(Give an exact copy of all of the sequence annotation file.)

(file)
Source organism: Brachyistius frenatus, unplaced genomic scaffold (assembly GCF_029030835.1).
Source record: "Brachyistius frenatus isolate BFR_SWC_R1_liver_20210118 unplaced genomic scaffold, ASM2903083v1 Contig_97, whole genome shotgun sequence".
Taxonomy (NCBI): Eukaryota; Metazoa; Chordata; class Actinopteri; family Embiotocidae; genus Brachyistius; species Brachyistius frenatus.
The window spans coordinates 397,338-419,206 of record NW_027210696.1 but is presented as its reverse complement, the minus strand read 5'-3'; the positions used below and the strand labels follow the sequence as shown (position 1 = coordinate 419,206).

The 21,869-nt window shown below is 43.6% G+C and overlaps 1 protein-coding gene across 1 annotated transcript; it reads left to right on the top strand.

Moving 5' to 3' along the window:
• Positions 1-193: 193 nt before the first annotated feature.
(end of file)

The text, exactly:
Source organism: Brachyistius frenatus, unplaced genomic scaffold (assembly GCF_029030835.1).
Source record: "Brachyistius frenatus isolate BFR_SWC_R1_liver_20210118 unplaced genomic scaffold, ASM2903083v1 Contig_97, whole genome shotgun sequence".
Taxonomy (NCBI): Eukaryota; Metazoa; Chordata; class Actinopteri; family Embiotocidae; genus Brachyistius; species Brachyistius frenatus.
The window spans coordinates 397,338-419,206 of record NW_027210696.1 but is presented as its reverse complement, the minus strand read 5'-3'; the positions used below and the strand labels follow the sequence as shown (position 1 = coordinate 419,206).

The 21,869-nt window shown below is 43.6% G+C and overlaps 1 protein-coding gene across 1 annotated transcript; it reads left to right on the top strand.

Moving 5' to 3' along the window:
• Positions 1-193: 193 nt before the first annotated feature.